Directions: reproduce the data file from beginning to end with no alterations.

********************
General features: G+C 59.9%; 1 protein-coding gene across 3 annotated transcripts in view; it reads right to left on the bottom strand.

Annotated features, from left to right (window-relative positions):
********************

General features: G+C 59.9%; 1 protein-coding gene across 3 annotated transcripts in view; it reads right to left on the bottom strand.

Annotated features, from left to right (window-relative positions):